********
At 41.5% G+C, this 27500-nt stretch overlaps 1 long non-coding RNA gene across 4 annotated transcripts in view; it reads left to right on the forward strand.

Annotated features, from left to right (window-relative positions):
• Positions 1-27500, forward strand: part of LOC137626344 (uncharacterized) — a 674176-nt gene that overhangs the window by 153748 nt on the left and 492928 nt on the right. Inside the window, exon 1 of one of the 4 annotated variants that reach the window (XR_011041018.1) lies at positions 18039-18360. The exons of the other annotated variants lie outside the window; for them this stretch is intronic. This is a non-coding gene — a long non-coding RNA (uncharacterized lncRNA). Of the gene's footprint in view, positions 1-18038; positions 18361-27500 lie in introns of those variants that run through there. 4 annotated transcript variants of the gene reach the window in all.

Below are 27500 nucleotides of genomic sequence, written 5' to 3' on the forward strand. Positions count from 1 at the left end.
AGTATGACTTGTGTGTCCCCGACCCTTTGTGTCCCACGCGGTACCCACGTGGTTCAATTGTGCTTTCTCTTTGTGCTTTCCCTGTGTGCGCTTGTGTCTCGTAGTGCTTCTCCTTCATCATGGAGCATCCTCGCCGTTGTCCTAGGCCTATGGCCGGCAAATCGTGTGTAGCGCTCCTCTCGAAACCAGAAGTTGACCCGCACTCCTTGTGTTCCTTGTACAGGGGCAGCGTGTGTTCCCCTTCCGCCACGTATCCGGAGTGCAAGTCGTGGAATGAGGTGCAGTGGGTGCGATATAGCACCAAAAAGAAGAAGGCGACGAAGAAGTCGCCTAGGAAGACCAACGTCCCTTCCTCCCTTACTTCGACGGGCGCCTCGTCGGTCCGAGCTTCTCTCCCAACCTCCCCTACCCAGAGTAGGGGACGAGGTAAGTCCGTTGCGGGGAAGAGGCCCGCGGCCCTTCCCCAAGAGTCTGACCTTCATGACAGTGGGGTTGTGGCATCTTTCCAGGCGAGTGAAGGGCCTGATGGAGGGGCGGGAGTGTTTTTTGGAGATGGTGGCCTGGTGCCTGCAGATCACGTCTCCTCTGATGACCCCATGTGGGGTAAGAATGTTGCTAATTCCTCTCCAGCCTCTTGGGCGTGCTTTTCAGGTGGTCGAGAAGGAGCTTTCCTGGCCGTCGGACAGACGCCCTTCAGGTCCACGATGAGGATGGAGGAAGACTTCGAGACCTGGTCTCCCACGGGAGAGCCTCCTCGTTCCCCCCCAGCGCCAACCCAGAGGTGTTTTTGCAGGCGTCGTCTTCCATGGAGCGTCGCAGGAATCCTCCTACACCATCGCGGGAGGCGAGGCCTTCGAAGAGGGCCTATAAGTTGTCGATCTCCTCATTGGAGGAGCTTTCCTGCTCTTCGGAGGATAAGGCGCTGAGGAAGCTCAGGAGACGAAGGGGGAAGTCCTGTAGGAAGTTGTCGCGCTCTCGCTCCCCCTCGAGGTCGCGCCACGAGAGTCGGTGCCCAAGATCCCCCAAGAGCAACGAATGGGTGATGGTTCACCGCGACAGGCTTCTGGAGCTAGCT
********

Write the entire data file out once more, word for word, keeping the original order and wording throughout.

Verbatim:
At 41.5% G+C, this 27500-nt stretch overlaps 1 long non-coding RNA gene across 4 annotated transcripts in view; it reads left to right on the forward strand.

Annotated features, from left to right (window-relative positions):
• Positions 1-27500, forward strand: part of LOC137626344 (uncharacterized) — a 674176-nt gene that overhangs the window by 153748 nt on the left and 492928 nt on the right. Inside the window, exon 1 of one of the 4 annotated variants that reach the window (XR_011041018.1) lies at positions 18039-18360. The exons of the other annotated variants lie outside the window; for them this stretch is intronic. This is a non-coding gene — a long non-coding RNA (uncharacterized lncRNA). Of the gene's footprint in view, positions 1-18038; positions 18361-27500 lie in introns of those variants that run through there. 4 annotated transcript variants of the gene reach the window in all.

Below are 27500 nucleotides of genomic sequence, written 5' to 3' on the forward strand. Positions count from 1 at the left end.
AGTATGACTTGTGTGTCCCCGACCCTTTGTGTCCCACGCGGTACCCACGTGGTTCAATTGTGCTTTCTCTTTGTGCTTTCCCTGTGTGCGCTTGTGTCTCGTAGTGCTTCTCCTTCATCATGGAGCATCCTCGCCGTTGTCCTAGGCCTATGGCCGGCAAATCGTGTGTAGCGCTCCTCTCGAAACCAGAAGTTGACCCGCACTCCTTGTGTTCCTTGTACAGGGGCAGCGTGTGTTCCCCTTCCGCCACGTATCCGGAGTGCAAGTCGTGGAATGAGGTGCAGTGGGTGCGATATAGCACCAAAAAGAAGAAGGCGACGAAGAAGTCGCCTAGGAAGACCAACGTCCCTTCCTCCCTTACTTCGACGGGCGCCTCGTCGGTCCGAGCTTCTCTCCCAACCTCCCCTACCCAGAGTAGGGGACGAGGTAAGTCCGTTGCGGGGAAGAGGCCCGCGGCCCTTCCCCAAGAGTCTGACCTTCATGACAGTGGGGTTGTGGCATCTTTCCAGGCGAGTGAAGGGCCTGATGGAGGGGCGGGAGTGTTTTTTGGAGATGGTGGCCTGGTGCCTGCAGATCACGTCTCCTCTGATGACCCCATGTGGGGTAAGAATGTTGCTAATTCCTCTCCAGCCTCTTGGGCGTGCTTTTCAGGTGGTCGAGAAGGAGCTTTCCTGGCCGTCGGACAGACGCCCTTCAGGTCCACGATGAGGATGGAGGAAGACTTCGAGACCTGGTCTCCCACGGGAGAGCCTCCTCGTTCCCCCCCAGCGCCAACCCAGAGGTGTTTTTGCAGGCGTCGTCTTCCATGGAGCGTCGCAGGAATCCTCCTACACCATCGCGGGAGGCGAGGCCTTCGAAGAGGGCCTATAAGTTGTCGATCTCCTCATTGGAGGAGCTTTCCTGCTCTTCGGAGGATAAGGCGCTGAGGAAGCTCAGGAGACGAAGGGGGAAGTCCTGTAGGAAGTTGTCGCGCTCTCGCTCCCCCTCGAGGTCGCGCCACGAGAGTCGGTGCCCAAGATCCCCCAAGAGCAACGAATGGGTGATGGTTCACCGCGACAGGCTTCTGGAGCTAGCT